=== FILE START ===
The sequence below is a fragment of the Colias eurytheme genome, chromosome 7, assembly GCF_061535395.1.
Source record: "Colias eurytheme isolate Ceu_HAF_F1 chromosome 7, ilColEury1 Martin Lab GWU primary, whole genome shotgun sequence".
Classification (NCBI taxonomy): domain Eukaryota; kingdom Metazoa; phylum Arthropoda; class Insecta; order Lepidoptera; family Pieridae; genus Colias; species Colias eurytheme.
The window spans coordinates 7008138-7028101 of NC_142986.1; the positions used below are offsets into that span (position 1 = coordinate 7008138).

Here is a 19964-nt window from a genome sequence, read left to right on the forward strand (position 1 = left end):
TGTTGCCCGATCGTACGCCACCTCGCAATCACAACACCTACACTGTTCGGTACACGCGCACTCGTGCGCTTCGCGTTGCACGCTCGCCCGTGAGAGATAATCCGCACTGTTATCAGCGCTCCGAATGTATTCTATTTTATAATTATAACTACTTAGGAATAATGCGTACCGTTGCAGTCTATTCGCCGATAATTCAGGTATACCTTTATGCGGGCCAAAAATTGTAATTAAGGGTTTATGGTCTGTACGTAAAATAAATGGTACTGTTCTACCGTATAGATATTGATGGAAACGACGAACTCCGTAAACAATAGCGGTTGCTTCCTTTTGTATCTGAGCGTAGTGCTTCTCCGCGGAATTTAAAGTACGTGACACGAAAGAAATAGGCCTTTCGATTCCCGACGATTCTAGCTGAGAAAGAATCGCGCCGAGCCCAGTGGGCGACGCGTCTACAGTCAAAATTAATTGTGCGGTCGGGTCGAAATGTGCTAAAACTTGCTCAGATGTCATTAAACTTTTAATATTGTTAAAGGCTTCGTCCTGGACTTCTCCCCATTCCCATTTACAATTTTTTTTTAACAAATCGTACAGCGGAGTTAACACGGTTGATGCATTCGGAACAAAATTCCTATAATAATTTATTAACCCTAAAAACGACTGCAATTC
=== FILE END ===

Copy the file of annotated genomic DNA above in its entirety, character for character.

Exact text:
The sequence below is a fragment of the Colias eurytheme genome, chromosome 7, assembly GCF_061535395.1.
Source record: "Colias eurytheme isolate Ceu_HAF_F1 chromosome 7, ilColEury1 Martin Lab GWU primary, whole genome shotgun sequence".
Classification (NCBI taxonomy): domain Eukaryota; kingdom Metazoa; phylum Arthropoda; class Insecta; order Lepidoptera; family Pieridae; genus Colias; species Colias eurytheme.
The window spans coordinates 7008138-7028101 of NC_142986.1; the positions used below are offsets into that span (position 1 = coordinate 7008138).

Here is a 19964-nt window from a genome sequence, read left to right on the forward strand (position 1 = left end):
TGTTGCCCGATCGTACGCCACCTCGCAATCACAACACCTACACTGTTCGGTACACGCGCACTCGTGCGCTTCGCGTTGCACGCTCGCCCGTGAGAGATAATCCGCACTGTTATCAGCGCTCCGAATGTATTCTATTTTATAATTATAACTACTTAGGAATAATGCGTACCGTTGCAGTCTATTCGCCGATAATTCAGGTATACCTTTATGCGGGCCAAAAATTGTAATTAAGGGTTTATGGTCTGTACGTAAAATAAATGGTACTGTTCTACCGTATAGATATTGATGGAAACGACGAACTCCGTAAACAATAGCGGTTGCTTCCTTTTGTATCTGAGCGTAGTGCTTCTCCGCGGAATTTAAAGTACGTGACACGAAAGAAATAGGCCTTTCGATTCCCGACGATTCTAGCTGAGAAAGAATCGCGCCGAGCCCAGTGGGCGACGCGTCTACAGTCAAAATTAATTGTGCGGTCGGGTCGAAATGTGCTAAAACTTGCTCAGATGTCATTAAACTTTTAATATTGTTAAAGGCTTCGTCCTGGACTTCTCCCCATTCCCATTTACAATTTTTTTTTAACAAATCGTACAGCGGAGTTAACACGGTTGATGCATTCGGAACAAAATTCCTATAATAATTTATTAACCCTAAAAACGACTGCAATTC